Of Variable No. 3, Indonesian director Edwin notes, “When you make a film you want to memorialize human feeling. The most intimate and honest feelings should be portrayed in cinema because those feelings are at the core of everything.”
Asian Threefold Mirror takes the long drive home
COUNTERACT - Pristine L. De Leon (The Philippine Star) - January 14, 2019 - 12:00am

Last year, The STAR sent me on a number of trips outside the country — my editor’s way, I want to think, of telling this writer to go out more. The fun of travel, at least to me, is recovering that child-like thrill that comes with dressing up, and sneaking away to unfamiliar places. Covered up in coats, scarves, and tights in a country where it’s always Baguio-weather, I feel like a stranger among kind strangers. It was a happy coincidence that an omnibus film I watched in Japan, during the last Tokyo International Film Festival, had the theme of journeys.

For the shoot and launch of the 2018 Asian Threefold Mirror, filmmakers Degena Yun (China), Daishi Matsunaga (Japan), and Edwin (Indonesia) had to fly in to different countries for the making of their three shorts. The project is among the highlights of the Tokyo festival. It started in 2015 as a means to further cultural exchange among noted Asian directors all working with the same theme. All the characters, like I was, were setting foot on unfamiliar ground, and discovering that happy, sometimes unsettling, state of transition. All distinct and evocative, the journey-themed films draw out the things we remember, confront, and recover during moments of transit and periods away.

Asian Threefold Mirror filmmakers Degena Yun, Daishi Matsunaga, and Edwin

Degena Yun’s The Sea zeroes in on a troubled relationship between a mother and her daughter — characters that are, according to Yun, the most universal and the most domestic. They take a trip to the sea to scatter the father’s ashes across the water. And it’s a long and bumpy ride. Throughout the film, we are made to feel the tension brewing between them, culminating in shouts and interminable silences. While a sense of place is more pronounced in the two other films, The Sea makes us feel like we are never on stable ground. I remember vividly the blues and grays — the seaside that could be anywhere. With very few local markers, the film decidedly charts an inward course, drives its characters into rough emotional terrain, and demonstrates, finally, the release we get from hitting the road.

The next two films, Hekishu and Variable No. 3, remind us of the momentary high brought about by brief encounters, the feeling of seeking out connection in a place that leaves us unsteady.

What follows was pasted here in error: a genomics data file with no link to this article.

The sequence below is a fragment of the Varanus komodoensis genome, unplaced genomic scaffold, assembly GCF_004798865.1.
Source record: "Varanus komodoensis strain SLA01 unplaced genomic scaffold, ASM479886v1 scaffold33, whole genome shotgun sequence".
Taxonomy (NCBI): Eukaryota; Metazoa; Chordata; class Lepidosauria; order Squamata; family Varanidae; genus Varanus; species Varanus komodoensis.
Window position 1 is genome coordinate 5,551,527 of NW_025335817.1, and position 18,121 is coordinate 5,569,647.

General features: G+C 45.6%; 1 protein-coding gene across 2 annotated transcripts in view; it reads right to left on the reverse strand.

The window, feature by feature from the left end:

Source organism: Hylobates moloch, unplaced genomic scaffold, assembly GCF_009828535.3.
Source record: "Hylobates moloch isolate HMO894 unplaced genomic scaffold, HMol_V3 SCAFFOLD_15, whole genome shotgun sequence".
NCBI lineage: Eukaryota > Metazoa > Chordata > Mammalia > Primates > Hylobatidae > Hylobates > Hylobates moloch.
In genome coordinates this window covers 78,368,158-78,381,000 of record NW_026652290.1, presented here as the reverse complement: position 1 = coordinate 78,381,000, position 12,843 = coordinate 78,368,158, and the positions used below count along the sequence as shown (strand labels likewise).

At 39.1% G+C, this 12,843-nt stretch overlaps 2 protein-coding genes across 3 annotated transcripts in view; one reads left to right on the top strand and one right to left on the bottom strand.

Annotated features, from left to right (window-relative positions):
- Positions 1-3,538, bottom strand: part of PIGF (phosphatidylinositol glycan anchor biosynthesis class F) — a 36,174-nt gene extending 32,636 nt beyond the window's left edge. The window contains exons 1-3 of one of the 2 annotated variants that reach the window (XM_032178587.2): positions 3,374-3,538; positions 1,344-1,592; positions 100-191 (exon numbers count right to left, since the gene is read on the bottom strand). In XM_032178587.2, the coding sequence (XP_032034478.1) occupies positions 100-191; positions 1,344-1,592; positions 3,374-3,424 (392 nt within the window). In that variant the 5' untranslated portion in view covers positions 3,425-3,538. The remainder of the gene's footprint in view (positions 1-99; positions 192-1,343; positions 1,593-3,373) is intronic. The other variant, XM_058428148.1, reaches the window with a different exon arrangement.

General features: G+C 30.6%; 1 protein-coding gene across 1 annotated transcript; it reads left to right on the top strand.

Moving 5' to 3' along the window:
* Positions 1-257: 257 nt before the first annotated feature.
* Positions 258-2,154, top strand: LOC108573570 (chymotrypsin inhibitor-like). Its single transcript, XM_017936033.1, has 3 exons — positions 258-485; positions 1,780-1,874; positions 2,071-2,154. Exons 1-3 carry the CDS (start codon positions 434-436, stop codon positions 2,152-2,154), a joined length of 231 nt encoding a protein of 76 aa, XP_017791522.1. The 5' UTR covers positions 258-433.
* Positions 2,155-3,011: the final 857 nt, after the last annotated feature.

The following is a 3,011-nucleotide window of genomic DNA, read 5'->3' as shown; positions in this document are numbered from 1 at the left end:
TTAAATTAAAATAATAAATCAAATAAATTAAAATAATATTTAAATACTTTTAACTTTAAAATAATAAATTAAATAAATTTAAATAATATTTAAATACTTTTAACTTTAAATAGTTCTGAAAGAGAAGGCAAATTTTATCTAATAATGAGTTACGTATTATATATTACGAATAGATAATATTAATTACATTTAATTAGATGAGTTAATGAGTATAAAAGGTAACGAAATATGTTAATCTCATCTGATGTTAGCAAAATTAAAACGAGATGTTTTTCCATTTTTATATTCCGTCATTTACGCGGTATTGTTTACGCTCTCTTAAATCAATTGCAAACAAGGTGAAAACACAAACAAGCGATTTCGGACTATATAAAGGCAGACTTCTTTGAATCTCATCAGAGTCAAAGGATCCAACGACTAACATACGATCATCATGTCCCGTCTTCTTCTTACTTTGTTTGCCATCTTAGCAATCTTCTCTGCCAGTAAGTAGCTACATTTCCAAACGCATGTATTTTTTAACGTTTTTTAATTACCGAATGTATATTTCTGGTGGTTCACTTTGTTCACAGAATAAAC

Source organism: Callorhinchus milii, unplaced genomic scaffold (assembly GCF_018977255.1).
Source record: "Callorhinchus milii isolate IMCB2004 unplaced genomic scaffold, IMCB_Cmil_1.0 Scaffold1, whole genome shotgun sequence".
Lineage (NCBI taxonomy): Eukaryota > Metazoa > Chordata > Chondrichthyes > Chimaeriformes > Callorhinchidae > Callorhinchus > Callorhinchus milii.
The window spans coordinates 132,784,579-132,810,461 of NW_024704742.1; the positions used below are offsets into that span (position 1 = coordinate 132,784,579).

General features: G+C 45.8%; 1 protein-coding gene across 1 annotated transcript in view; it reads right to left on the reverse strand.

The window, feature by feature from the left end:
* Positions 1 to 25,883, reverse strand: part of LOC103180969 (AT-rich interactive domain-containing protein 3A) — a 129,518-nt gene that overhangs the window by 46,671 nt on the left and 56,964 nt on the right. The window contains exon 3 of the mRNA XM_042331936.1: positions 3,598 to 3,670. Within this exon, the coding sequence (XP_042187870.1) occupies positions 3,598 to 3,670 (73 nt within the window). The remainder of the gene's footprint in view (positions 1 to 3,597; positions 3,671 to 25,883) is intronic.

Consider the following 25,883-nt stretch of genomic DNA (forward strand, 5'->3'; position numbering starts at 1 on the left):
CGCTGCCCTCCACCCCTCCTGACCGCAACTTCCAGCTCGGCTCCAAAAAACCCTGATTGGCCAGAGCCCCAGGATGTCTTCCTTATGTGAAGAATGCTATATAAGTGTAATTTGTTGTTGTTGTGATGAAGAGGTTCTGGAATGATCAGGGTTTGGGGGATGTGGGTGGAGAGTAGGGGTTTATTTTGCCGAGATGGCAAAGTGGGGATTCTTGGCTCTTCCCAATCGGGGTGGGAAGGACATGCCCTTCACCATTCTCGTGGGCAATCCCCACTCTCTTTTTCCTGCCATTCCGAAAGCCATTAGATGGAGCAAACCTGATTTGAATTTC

Indonesian actor Nicholas Saputra stars in all three films.

The star of Daishi Matsunaga’s Hekishu is Yangon Myanmar. A Japanese businessman is in town, involved in a project to speed up the railway system. It’s all business until he meets a young seamstress from a railway side shop. There’s something to admire about Matsunaga’s cinematography and the way that he captures the slow pulse of the city.  Focusing on sound and local color, the director catches fleeting impressions of the landscape with elegant detail: leaves blowing softly, colorful floral fabrics moving with the breeze. Watching it gives me a feeling of ease, akin to watching slow clouds on the shore. It speaks about characters having different experiences of time, and different notions of saving time. To the Japanese visitor, saving time is about haste; while the local railway side culture hints more at saving the present, and guarding it against fast progress. Matsunaga’s approach, he says, was to shoot in a documentary method. While conveying the story of a visitor in a strange slow place, Matsunaga also wanted to capture Myanmar only as it can be captured today.

Of The Sea, director Degena Yun ponders, “When it comes to death and loss, there is a moment in which the most genuine clarity appears.” The film portrays the journey of a mother and her daughter through grief and loss.

In Edwin’s Variable No. 3, most of the action takes place indoors. An Indonesian couple take a brief vacation in Tokyo. There, they meet a man — played by Nicholas Saputra, who also briefly appeared in the other two films — calling himself a consultant for contemporary Asian couples. Incidentally, he is also a spitting image of the woman’s former lover. The film offers us a peak behind closed doors, into the intimate lives between three people. It’s almost voyeuristic, almost promising indulgence, until we feel how acts of intimacy can also be deeply lonely. Like The Sea, the film cleverly plays on feelings of tension and release, suppression and relief, telling us how new things lead us back to old places, help us confront a past and ultimately move onward. 

A scene from Daishi Matsunaga’s Hekishu. The film, inspired by the director’s first trip to Myanmar, captures the changing landscape of Yangon. Photo courtesy of TIFF 2018

Watching these three films was an emotional journey more than anything else. It was refreshing to find that no matter how a place or film feels foreign, the emotions they put forward never are. We recognize that same surge of anxiety and isolation, that same need for human connection. As Matsunaga notes, what we find unique in every individual “is also what’s universal.”

ASIAN THREEFOLD MIRROR MOVIES
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